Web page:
Apple CEO Tim Cook could pocket $115M in 2014

But compared to Microsoft's Ballmer and Google's Schmidt, Cook has one foot in the poorhouse

Although Apple CEO Tim Cook's 2013 salary raise was less than half the 7.5% increase given to his subordinates, he stands to rake in as much as $115 million in 2014.

According to a proxy filing with the U.S. Securities and Exchange Commission (SEC), Cook is slated to receive up to 205,000 shares of stock in August and September 2014.

At Friday's closing price, those shares would be worth $114.8 million. Their actual value will be determined by the share price on the day they "vest," or are placed in Cook's control. Depending on Apple's stock performance between now and then, their value could be much more or considerably less.

A majority of the shares -- 125,000 -- will come from a grant given Cook three years ago, and will vest Sept. 21, 2014. That award was Cook's second of 2010. In March that year, Cook received a $5 million cash bonus and 75,000 shares of stock for what Apple called an "outstanding performance" while filling in for then-CEO Steve Jobs, who took a six-month medical leave in 2009.

Jobs underwent a liver transplant while he was away from Apple. Cook ran Apple in his absence then, and again in 2011 when Jobs left the company a second time.

Jobs died on Oct. 5, 2011, just over a month after he resigned as CEO. The board of directors took Jobs' advice and appointed Cook as his replacement.

The remaining 80,000 shares that Cook may obtain next year will be part of the massive grant of 1 million shares he received when he took the CEO chair. At the time, those shares were to vest in equal parts in August 2016 and August 2021.

But in June, Apple's board revised the vesting schedule at Cook's urging. Rather than take the two large stock handouts, Cook asked that vesting occur annually over a 10-year period, with the amounts partly tied to the company's performance on Wall Street.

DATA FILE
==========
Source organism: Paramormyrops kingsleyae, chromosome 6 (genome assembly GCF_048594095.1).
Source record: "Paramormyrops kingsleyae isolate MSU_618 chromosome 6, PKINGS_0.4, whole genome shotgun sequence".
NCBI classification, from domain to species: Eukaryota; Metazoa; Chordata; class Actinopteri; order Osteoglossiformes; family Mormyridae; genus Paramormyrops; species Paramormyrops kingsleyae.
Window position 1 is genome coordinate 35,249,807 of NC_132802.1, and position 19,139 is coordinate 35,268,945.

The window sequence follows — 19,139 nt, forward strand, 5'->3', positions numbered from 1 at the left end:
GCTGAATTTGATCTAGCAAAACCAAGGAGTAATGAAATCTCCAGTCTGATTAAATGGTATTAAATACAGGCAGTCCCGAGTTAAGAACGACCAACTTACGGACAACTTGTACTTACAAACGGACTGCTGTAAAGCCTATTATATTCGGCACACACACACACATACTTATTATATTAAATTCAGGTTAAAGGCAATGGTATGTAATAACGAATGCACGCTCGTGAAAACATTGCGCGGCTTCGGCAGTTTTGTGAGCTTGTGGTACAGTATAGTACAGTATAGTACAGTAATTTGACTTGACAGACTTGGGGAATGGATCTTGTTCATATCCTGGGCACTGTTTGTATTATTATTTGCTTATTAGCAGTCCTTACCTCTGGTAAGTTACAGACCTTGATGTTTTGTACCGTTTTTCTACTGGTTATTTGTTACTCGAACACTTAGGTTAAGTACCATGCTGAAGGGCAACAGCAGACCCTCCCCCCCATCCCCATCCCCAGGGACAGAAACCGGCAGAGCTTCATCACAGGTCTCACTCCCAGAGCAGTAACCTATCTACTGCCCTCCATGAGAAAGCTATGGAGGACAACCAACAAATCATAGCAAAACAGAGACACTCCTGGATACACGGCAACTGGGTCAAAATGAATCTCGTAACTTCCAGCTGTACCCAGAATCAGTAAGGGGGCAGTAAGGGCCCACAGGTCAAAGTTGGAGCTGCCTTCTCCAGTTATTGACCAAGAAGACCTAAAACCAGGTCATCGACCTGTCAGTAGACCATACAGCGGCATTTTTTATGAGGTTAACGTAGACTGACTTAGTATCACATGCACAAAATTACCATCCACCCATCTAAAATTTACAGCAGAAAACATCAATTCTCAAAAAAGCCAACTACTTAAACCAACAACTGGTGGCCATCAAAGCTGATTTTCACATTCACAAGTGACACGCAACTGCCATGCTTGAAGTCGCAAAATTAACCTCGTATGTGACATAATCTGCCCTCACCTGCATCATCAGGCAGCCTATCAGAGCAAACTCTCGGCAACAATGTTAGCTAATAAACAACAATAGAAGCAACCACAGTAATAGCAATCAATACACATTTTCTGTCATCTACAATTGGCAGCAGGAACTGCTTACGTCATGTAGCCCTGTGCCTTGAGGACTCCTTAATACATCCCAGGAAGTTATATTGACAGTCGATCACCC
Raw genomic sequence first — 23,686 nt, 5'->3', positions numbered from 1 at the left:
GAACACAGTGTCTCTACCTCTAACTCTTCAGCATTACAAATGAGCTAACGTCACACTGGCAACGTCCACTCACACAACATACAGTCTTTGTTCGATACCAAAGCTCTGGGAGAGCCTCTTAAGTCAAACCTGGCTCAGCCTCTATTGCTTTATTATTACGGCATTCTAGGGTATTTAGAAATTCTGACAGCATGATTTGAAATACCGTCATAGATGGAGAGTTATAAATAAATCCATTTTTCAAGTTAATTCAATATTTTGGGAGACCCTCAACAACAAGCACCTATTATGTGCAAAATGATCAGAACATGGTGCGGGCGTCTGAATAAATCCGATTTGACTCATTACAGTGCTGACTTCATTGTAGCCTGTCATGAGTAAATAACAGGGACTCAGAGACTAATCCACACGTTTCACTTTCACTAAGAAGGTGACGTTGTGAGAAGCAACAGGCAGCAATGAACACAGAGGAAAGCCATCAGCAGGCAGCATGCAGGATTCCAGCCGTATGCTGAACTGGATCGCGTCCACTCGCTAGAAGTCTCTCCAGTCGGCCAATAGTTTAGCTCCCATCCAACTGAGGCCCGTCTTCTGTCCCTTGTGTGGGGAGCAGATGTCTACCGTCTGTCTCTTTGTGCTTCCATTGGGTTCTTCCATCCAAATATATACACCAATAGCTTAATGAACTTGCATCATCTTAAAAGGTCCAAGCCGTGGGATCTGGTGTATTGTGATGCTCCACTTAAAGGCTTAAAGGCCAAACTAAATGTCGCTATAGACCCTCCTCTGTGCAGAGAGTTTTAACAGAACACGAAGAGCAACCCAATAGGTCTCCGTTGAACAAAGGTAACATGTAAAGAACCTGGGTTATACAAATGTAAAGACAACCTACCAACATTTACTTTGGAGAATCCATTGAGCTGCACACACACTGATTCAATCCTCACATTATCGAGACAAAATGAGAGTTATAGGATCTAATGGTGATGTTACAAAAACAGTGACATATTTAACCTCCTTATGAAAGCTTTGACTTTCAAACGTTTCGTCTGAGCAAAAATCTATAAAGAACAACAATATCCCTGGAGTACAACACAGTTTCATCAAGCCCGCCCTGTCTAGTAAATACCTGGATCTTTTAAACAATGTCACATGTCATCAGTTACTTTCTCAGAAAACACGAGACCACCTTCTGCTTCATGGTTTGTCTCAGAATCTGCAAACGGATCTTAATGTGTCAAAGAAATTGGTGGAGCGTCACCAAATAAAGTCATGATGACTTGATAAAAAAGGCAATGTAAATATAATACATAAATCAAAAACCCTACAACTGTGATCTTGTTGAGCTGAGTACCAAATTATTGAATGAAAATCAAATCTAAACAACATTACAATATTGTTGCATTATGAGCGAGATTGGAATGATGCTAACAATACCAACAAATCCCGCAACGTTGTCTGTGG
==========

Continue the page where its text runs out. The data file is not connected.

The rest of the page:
Because of the latter, Cook is guaranteed to receive only half of the 80,000 shares in 2014. The remaining 40,000 shares may be reduced or eliminated if Apple's "total shareholder return" (TSR) falls into the bottom two-thirds of the S&P 500 for the year.

Under the revised vesting process, Cook forfeited 7,123 shares in 2013, which would have represented almost $4 million at last week's price if they had been awarded.

In the same proxy statement, Apple said that as of Dec. 26, Cook owned approximately 87,000 shares, worth about $49 million at the current price. Two members of the board, chairman Arthur Levinson and former Vice President Al Gore, controlled more shares than Cook, with their holdings valued at $134 million and $57 million, respectively.

During 2013, Cook sold more than 79,000 shares and pocketed $36 million before taxes from the three transactions.

But compared with other non-founder CEOs, including those at a pair of Apple rivals, Cook is a pauper.

As of Sept. 13, Microsoft's Steve Ballmer owned nearly 4% of all outstanding shares of the Redmond, Wash. company. At Friday's price, Ballmer's holdings were worth $12.4 billion. And on April 4, the date of Google's last proxy filing, Eric Schmidt, now the company's chairman but its CEO from 2001 to 2011, owned more than 6.8 million shares, valued Friday at $8.1 billion.

Gregg Keizer covers Microsoft, security issues, Apple, Web browsers and general technology breaking news for Computerworld. Follow Gregg on Twitter at @gkeizer, on Google+ or subscribe to Gregg's RSS feed. His email address is

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Copyright © 2013 IDG Communications, Inc.

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